Every time I walk in a bowling alley, I am mesmerized. There’s something about people throwing a ball at pins that’s addicting, especially if they seem to know what they’re doing.
Same goes for walking around a golf course. If I see someone hitting toward the green, I typically crane my neck to see if they made the shot and, whenever possible, congratulate them if they did.
So it goes with watching professional golf on television. I can’t get enough of it. It’s fascinating to see the different swings, the different approaches and, sometimes, the different results. I feel their joy. I feel their pain. I feel it all.
Thus, you would think that the worst thing I could do if I can’t sleep at night is turn on a golf tournament.
The Golf Channel has them on all the time. It’s wonderful. Remember the days when we were lucky to watch a few holes on Saturday and Sunday? Now we can watch someone playing somewhere just about 24/7.
But here’s the catch: Watching our great game on TV is so peaceful, so relaxing, it actually does me a lot of good when insomnia strikes as suddenly as a triple bogey.
Well, most of the time. And I found the exception the other night.
It just so happened that I missed the results of the Mayacoba Golf Classic in Mexico. I had seen the leaderboard at one point during the final round, but I didn’t see the finish and forgot to check later.
So this was the best of all worlds. I was watching it for the first time, there were some big names involved and I could calm my sleepless mind with an hour of enjoyment.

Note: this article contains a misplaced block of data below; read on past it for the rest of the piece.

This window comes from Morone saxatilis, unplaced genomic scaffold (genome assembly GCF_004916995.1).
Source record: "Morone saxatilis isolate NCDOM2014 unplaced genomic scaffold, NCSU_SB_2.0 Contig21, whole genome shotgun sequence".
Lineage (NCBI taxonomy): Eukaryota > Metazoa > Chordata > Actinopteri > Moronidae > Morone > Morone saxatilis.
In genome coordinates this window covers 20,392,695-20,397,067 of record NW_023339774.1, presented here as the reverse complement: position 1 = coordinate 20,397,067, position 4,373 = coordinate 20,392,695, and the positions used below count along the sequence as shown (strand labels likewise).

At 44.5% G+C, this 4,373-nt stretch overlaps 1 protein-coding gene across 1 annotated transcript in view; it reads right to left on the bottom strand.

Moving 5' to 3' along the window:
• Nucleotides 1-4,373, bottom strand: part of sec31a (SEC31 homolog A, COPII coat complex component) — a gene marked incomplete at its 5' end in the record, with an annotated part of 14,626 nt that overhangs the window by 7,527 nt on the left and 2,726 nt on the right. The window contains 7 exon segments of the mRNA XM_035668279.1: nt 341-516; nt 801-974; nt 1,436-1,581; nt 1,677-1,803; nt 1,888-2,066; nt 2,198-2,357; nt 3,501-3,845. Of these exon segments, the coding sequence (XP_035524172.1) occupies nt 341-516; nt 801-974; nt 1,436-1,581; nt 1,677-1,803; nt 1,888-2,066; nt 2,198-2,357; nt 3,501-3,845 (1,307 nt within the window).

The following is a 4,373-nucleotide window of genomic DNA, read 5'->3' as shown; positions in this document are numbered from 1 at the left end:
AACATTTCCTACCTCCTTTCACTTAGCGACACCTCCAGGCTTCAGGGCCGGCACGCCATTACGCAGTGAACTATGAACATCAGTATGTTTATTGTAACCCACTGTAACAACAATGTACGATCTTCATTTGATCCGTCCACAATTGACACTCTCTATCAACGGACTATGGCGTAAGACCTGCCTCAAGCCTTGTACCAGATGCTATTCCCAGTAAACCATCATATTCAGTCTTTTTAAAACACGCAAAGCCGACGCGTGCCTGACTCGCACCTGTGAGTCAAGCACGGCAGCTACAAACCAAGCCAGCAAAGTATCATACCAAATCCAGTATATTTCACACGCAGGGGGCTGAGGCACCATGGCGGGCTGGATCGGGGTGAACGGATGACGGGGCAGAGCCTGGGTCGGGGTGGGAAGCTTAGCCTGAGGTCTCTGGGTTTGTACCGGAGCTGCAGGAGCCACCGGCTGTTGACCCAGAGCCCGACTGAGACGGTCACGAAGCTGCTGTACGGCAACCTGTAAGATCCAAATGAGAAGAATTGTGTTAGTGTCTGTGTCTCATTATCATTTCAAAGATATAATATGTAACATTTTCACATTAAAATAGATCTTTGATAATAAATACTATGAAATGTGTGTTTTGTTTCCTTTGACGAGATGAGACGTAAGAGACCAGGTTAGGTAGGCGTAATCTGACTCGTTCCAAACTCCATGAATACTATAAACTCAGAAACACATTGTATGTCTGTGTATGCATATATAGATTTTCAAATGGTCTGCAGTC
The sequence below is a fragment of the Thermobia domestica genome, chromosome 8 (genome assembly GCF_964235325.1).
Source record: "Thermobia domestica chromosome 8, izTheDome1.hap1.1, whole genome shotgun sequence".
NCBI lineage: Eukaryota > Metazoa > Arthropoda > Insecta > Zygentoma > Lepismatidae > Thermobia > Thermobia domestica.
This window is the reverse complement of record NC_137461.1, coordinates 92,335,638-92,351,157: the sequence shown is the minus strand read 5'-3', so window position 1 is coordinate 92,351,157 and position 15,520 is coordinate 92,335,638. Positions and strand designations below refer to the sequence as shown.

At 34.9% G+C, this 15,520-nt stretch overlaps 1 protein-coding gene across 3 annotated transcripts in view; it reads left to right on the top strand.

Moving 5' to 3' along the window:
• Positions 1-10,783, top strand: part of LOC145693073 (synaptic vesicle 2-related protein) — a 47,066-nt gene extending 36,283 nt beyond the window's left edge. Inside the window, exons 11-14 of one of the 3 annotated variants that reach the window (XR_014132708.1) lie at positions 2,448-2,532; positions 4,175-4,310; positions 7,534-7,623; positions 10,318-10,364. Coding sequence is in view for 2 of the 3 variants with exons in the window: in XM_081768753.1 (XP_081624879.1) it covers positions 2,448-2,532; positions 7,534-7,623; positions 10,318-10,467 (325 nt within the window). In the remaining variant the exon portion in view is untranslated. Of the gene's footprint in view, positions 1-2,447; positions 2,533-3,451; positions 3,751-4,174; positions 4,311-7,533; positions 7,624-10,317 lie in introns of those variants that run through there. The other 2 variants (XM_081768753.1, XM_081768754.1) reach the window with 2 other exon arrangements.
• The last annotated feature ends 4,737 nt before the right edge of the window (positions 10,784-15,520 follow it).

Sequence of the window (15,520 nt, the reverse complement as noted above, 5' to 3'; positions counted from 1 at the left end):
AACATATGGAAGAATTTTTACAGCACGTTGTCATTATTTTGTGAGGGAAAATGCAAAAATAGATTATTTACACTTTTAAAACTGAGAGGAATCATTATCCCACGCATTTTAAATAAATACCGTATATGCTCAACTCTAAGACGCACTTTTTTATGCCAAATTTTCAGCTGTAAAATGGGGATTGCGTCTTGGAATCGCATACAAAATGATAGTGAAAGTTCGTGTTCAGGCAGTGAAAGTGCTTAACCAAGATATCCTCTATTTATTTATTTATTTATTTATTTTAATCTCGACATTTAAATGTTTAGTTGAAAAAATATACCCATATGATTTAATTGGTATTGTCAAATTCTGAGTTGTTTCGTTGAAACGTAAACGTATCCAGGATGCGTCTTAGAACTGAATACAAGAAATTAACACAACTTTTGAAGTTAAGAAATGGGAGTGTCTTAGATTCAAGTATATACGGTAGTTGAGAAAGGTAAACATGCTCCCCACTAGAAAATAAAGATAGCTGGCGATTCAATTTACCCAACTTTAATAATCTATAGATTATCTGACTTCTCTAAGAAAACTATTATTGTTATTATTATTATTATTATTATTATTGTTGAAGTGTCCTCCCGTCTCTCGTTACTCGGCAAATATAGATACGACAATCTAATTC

Except for one little problem: It was close. I had to know who won. If I dared to go back to bed without seeing it to the finish, I still wouldn’t be able to sleep no matter how tired I was.
It kept getting more interesting.
As Viktor Hovland and Aaron Wise came down the stretch tied for the lead, I had one prevailing thought: Please, don’t go to a playoff. It’s already approaching 1 a.m. I have to work in the morning. I need to get some sleep.
I thought for sure Wise would drain his makeable birdie putt on No. 18. to take the lead.
I thought for sure Hovland, playing behind Wise, was done when he looked like one of us and badly pushed his second shot on the difficult 16th.
He magically got up and down from the waste bunker.
So they still were tied as Hovland came to No. 18. A birdie would win it. I grew more excited when he wedged to 10 feet.
It was as if I was watching a major, and my favorite player was on the verge of winning.
I practically wanted to get off the sofa and plead with him to knock it in.
I love watching golf, but this is one time I need to turn it off!
If you keep track of the PGA Tour, you know what happened next. There was never a doubt that it was going down.
I usually wait for the post-round interview, but not this time. The TV went off almost as soon as the putt dropped in the cup.
Phew. Off to bed.
I slept like a baby.
And thanks, golf. Not only are you fun to play, you’re fun to watch anytime of the day or night.
It’s truly the best of all worlds.